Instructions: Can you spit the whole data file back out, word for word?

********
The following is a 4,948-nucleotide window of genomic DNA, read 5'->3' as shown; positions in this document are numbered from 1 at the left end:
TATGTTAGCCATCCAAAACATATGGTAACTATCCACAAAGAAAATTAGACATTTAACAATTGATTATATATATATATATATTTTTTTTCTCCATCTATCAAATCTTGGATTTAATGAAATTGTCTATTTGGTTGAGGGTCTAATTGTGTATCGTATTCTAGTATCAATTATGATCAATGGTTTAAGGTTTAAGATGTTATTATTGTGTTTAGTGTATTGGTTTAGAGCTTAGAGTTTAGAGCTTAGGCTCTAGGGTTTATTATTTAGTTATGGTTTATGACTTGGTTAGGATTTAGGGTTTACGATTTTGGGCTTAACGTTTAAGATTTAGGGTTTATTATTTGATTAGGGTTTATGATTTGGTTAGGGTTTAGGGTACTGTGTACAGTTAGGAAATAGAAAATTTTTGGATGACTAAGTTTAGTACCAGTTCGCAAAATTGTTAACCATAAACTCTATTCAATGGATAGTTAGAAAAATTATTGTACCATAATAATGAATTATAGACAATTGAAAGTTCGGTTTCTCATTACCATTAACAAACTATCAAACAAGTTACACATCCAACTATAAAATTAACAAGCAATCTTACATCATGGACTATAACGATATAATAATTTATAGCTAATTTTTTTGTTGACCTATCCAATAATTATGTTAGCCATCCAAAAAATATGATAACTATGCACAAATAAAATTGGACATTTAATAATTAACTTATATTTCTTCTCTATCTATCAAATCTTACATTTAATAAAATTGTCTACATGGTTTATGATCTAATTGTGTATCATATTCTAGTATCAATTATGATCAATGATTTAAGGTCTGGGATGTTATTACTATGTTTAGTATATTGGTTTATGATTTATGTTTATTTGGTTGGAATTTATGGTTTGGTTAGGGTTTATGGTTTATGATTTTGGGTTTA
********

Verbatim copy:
The following is a 4,948-nucleotide window of genomic DNA, read 5'->3' as shown; positions in this document are numbered from 1 at the left end:
TATGTTAGCCATCCAAAACATATGGTAACTATCCACAAAGAAAATTAGACATTTAACAATTGATTATATATATATATATATTTTTTTTCTCCATCTATCAAATCTTGGATTTAATGAAATTGTCTATTTGGTTGAGGGTCTAATTGTGTATCGTATTCTAGTATCAATTATGATCAATGGTTTAAGGTTTAAGATGTTATTATTGTGTTTAGTGTATTGGTTTAGAGCTTAGAGTTTAGAGCTTAGGCTCTAGGGTTTATTATTTAGTTATGGTTTATGACTTGGTTAGGATTTAGGGTTTACGATTTTGGGCTTAACGTTTAAGATTTAGGGTTTATTATTTGATTAGGGTTTATGATTTGGTTAGGGTTTAGGGTACTGTGTACAGTTAGGAAATAGAAAATTTTTGGATGACTAAGTTTAGTACCAGTTCGCAAAATTGTTAACCATAAACTCTATTCAATGGATAGTTAGAAAAATTATTGTACCATAATAATGAATTATAGACAATTGAAAGTTCGGTTTCTCATTACCATTAACAAACTATCAAACAAGTTACACATCCAACTATAAAATTAACAAGCAATCTTACATCATGGACTATAACGATATAATAATTTATAGCTAATTTTTTTGTTGACCTATCCAATAATTATGTTAGCCATCCAAAAAATATGATAACTATGCACAAATAAAATTGGACATTTAATAATTAACTTATATTTCTTCTCTATCTATCAAATCTTACATTTAATAAAATTGTCTACATGGTTTATGATCTAATTGTGTATCATATTCTAGTATCAATTATGATCAATGATTTAAGGTCTGGGATGTTATTACTATGTTTAGTATATTGGTTTATGATTTATGTTTATTTGGTTGGAATTTATGGTTTGGTTAGGGTTTATGGTTTATGATTTTGGGTTTA